So, I think that when we look at Java and the JVM from that point of view, the Java stuff may come about for low code stuff that takes advantage of particular business workflows. And here's a typical business workflow. You get to customize the front end. You're never actually going to see the Java code, but it's all Java libraries. Somebody has provided that and it's running on the JVM.
So, you've got this multiple targeting. You can shove this in the cloud really easily without having any deep discussion about native platforms and so on. And so, therefore, you've got something that, as long as you've got access to those libraries, that's incredibly powerful. So, it will continue to be there, but somebody needs to provide that. They need to provide the workflows.
DB: You almost described our low-code platform.
KH: There you go. You know, although people are pushing the kind of productivity it has, I don't think that's the issue. I don't think that's going to make a big difference. I think it’s to do with communities and possibilities out there. I've never really seen any of the productivity benefits of anything that was pushed just for productivity reasons, really take hold for that reason. Normally these things, if they've stuck, they've stuck for other reasons. I think that's what could be a differentiator here.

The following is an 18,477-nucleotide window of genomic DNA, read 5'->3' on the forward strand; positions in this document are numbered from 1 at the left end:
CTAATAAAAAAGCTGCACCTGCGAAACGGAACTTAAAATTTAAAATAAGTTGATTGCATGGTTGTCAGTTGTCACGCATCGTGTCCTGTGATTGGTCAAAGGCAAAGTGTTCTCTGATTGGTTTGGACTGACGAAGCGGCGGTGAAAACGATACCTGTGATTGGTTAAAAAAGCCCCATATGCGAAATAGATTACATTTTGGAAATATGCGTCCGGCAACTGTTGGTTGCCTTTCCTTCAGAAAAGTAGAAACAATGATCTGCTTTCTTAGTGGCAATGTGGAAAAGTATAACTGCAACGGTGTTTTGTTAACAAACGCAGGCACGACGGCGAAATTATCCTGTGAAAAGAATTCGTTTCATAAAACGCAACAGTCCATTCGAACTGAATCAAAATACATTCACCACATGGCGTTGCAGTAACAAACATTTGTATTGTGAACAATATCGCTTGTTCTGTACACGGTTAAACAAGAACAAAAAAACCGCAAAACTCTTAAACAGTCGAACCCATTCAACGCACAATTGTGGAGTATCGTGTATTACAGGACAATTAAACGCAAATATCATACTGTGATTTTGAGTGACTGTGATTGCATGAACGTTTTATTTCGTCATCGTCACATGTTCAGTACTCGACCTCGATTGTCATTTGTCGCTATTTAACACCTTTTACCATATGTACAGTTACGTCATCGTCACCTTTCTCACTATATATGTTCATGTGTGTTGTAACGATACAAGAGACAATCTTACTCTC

DB: Kevlin, author of 97 Things Every Programmer Should Know, thank you for joining us today! How can our listeners follow you and stay in touch with the things you are talking and doing?
KH: I am easily stalked pretty much everywhere because my parents were generous enough to give me an internet-unique name. So, "Kevlin Henney" is easy to find on the web. I'm on Twitter. My handle is my name. Ditto for Instagram. You can find me on LinkedIn, "/in/kevlin", I think that's my LinkedIn URL. So, yeah, I'm very easy to find. You know, I'm definitely not dark on the internet.